Endometrial cancer of the uterus, sometimes referred to as uterine cancer, is the most common cancer of the reproductive system while ovarian is the fifth most common cause of cancer deaths in women. This condition most frequently affects older women, with the incidence increasing significantly at the time of menopause.
Endometrial cancers develop in the uterus, though most develop in the endometrial glands that line the inner wall of the uterine cavity rather than in the uterus' muscular wall.
Although endometrial cancer usually occurs after menopause, it also may occur around the time that menopause begins. Abnormal vaginal bleeding is the most common symptom of uterine cancer. Bleeding may start as a watery, blood-streaked flow that gradually contains more blood. Women should not assume that abnormal vaginal bleeding is part of menopause.
You should see your doctor if you have any of the following symptoms:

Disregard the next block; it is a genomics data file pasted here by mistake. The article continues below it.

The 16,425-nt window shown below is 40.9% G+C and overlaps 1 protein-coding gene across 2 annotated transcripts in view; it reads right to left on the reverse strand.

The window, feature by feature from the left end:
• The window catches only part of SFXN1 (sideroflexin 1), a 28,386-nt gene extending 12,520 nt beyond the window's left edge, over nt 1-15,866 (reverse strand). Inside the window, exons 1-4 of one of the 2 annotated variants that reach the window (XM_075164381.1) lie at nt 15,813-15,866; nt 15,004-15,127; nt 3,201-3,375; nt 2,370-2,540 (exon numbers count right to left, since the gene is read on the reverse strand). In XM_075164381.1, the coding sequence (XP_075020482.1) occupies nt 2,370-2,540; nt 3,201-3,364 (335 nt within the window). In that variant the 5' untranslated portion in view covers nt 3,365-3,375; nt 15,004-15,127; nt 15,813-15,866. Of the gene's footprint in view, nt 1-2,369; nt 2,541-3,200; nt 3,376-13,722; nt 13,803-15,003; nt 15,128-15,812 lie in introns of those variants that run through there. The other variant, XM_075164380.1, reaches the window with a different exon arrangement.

The primary treatment for endometrial cancer is surgery. Surgical treatment usually consists of cytologic sampling of the peritoneal fluid, abdominal exploration, palpation and biopsy of suspicious lymph nodes, abdominal hysterectomy, and removal of both ovaries. Lymphadenectomy, or removal of pelvic and para-aortic lymph nodes, is sometimes performed for tumors that have high risk features. Sometimes, removal of the omentum is also performed.
Abdominal hysterectomy is recommended over vaginal hysterectomy because it affords the opportunity to examine and obtain washings of the abdominal cavity to detect any further evidence of cancer.
Women with stage 1 disease who are at increased risk for recurrence and those with stage 2 disease are often offered surgery in combination with radiation therapy. Chemotherapy may be considered in some cases, especially for those with stage 3 and 4 disease.
Hormonal therapy with progestins and antiestrogens has been used for the treatment of endometrial stromal sarcomas.